Paul and I often talked of doing this, but I see someone’s done it for real: they hacked the GO Train scrolly LED signs to read Stephen Harper Eats Babies.
They may have lost, but the Raptors put on a good show tonight. They held the Hornets into double extra time.
I think basketball is rapidly becoming my favourite spectator sport. Don’t think I’ll ever be a sportsfan, but there are worse ways to spend an evening.
I love the HP LaserJet 4+. Built like a tank, good print quality, and now available used/refurb for pennies. Sure, they weight about as much as a Sherman, and suck power like there was no tomorrow, but one of my 4+s has nearly a million on the page count, yet prints crisp and clean.
Last weekend I scored a 4+ with built in duplexer from eBay for very little. It didn’t want to print at first (giving a cryptic 13 PAPER JAM error), but removing the rather beat-up full-ream paper tray fixed that. It may need a new cartridge (at almost twice what I paid for the printer), but I’m happy.
Wonder if I can direct-connect one of them to the ethernet port on Catherine’s eMac? I know my router won’t talk AppleTalk, so we can’t network just one printer.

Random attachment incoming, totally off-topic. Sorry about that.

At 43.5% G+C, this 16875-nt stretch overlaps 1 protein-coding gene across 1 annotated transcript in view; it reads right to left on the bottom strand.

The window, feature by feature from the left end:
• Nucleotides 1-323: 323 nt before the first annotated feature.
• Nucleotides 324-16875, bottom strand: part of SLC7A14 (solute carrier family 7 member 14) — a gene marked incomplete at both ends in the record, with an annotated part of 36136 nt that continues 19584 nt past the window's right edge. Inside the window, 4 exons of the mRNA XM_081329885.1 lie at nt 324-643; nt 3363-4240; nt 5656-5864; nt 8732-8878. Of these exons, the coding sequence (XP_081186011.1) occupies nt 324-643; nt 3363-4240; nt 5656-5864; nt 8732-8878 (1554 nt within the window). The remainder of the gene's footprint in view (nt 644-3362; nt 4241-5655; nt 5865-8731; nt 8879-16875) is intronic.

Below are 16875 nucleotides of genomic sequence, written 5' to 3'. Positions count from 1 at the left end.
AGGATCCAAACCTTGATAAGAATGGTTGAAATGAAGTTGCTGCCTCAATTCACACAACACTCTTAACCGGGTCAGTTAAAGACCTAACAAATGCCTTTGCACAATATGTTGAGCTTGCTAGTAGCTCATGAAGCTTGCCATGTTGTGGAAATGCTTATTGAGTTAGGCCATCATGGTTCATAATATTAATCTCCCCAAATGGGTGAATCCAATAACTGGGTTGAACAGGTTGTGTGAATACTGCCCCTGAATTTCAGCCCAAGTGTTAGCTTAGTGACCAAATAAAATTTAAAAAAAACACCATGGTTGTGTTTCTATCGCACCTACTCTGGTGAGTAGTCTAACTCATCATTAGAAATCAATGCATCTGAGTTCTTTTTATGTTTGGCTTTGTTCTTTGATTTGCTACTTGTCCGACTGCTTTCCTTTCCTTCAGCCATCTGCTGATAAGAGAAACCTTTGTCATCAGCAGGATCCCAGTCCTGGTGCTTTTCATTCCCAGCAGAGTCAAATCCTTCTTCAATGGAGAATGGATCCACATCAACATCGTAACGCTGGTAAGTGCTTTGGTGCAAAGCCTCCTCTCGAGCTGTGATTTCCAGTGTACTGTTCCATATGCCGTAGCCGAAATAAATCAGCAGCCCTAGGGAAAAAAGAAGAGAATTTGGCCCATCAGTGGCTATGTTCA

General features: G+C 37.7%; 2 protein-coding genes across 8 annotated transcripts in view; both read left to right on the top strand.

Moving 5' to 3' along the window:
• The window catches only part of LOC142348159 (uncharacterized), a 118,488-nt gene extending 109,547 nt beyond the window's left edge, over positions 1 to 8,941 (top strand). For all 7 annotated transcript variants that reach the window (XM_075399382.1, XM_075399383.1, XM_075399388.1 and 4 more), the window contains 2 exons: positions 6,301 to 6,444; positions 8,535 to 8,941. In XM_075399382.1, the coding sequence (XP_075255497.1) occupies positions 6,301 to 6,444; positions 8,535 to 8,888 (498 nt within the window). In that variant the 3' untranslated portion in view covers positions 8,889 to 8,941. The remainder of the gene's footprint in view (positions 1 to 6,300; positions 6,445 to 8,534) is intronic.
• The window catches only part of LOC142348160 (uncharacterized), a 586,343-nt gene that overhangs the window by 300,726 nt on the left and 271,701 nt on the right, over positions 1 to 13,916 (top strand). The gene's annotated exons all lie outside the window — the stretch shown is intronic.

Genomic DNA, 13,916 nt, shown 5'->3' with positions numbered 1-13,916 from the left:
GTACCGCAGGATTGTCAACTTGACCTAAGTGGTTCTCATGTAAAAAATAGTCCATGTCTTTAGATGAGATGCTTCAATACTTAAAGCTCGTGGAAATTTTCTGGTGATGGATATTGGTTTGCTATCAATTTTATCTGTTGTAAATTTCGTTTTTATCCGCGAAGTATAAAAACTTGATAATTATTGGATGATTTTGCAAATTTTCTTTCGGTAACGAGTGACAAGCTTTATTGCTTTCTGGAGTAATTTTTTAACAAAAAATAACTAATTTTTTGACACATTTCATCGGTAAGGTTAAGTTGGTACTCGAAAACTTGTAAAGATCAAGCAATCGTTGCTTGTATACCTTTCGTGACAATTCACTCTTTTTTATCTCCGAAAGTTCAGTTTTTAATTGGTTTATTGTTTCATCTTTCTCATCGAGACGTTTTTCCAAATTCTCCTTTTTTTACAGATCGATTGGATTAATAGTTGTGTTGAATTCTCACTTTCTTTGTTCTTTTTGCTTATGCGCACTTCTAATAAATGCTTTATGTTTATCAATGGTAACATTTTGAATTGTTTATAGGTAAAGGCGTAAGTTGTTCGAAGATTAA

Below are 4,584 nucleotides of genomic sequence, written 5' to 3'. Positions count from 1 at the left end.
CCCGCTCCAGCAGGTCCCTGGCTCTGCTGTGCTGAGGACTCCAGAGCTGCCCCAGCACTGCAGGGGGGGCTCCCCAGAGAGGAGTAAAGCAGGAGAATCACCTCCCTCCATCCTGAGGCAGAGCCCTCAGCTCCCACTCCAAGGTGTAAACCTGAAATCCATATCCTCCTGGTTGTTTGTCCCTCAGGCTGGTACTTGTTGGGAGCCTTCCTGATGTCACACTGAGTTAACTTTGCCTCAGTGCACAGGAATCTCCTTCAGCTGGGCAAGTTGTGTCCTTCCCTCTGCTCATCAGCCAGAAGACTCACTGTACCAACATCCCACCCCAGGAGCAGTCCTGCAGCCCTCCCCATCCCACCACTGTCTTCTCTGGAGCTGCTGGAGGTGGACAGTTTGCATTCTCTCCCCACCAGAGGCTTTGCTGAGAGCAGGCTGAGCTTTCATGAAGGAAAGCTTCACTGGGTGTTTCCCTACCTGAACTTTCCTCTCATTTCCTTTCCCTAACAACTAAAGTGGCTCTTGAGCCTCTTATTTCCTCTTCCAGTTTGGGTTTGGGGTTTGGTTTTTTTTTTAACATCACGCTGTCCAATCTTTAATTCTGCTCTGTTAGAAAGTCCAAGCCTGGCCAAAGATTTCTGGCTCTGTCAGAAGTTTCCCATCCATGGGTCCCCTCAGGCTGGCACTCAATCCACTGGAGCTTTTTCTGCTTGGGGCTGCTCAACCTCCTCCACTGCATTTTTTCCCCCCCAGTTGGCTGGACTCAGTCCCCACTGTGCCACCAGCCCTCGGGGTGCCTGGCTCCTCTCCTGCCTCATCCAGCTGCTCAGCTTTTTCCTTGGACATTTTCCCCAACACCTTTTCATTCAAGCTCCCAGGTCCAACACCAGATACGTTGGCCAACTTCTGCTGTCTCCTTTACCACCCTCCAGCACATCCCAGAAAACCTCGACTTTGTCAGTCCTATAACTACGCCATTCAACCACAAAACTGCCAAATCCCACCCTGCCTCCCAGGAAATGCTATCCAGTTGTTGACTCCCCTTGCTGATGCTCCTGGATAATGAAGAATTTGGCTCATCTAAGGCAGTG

Tallking to the OPA today, it seems that WindShare doesn’t qualify for SOC because it’s behind ExPlace’s meter. Aargh!
Update: I got a call from the OPA; they were wrong. Grandfathered embedded generation such as the WindShare turbine will be eligible after all.
So there’s a new report on wind integration in Canada, written by The Conference Board of Canada. People are picking up on it, and even the doughty Refocus quotes “… electricity from onshore wind is uneconomic in comparison with traditional alternatives“. Hmm.
So I read the report, and what do I find in the Preface?
As part of an ongoing initiative to investigate energy policy options and the future of the Canadian energy system, the Canadian Nuclear Association contracted The Conference Board of Canada to conduct a comparative study of various countries’ experiences with supporting and implementing large-scale wind projects.
So we’re expected to believe that the CNA would wish to have an objective and non-partisan report written on wind power, eh?
You were a christmas Poinsettia three years ago. You quickly grew spindly and grew towards the window. You survived repeated failures to water you, and yet you kept growing. You even gave us some red last year.
You had only a couple of tiny leaves yesterday, and you looked so ill. I had hoped to give you a summer in the garden, so you could die as summer faded. It didn’t happen.
Goodbye, plant. I shall remember you when I sweep up your crisp dry leaves.
… [the] process is only projected to be completed by the end of this century, as it is not considered safe to start dismantling the highly radioactive core until the 2080s
— BBC NEWS | Science/Nature | Tackling the UK’s nuclear legacy
Snow looks like it’ll go away soon. But it’s been a weird winter.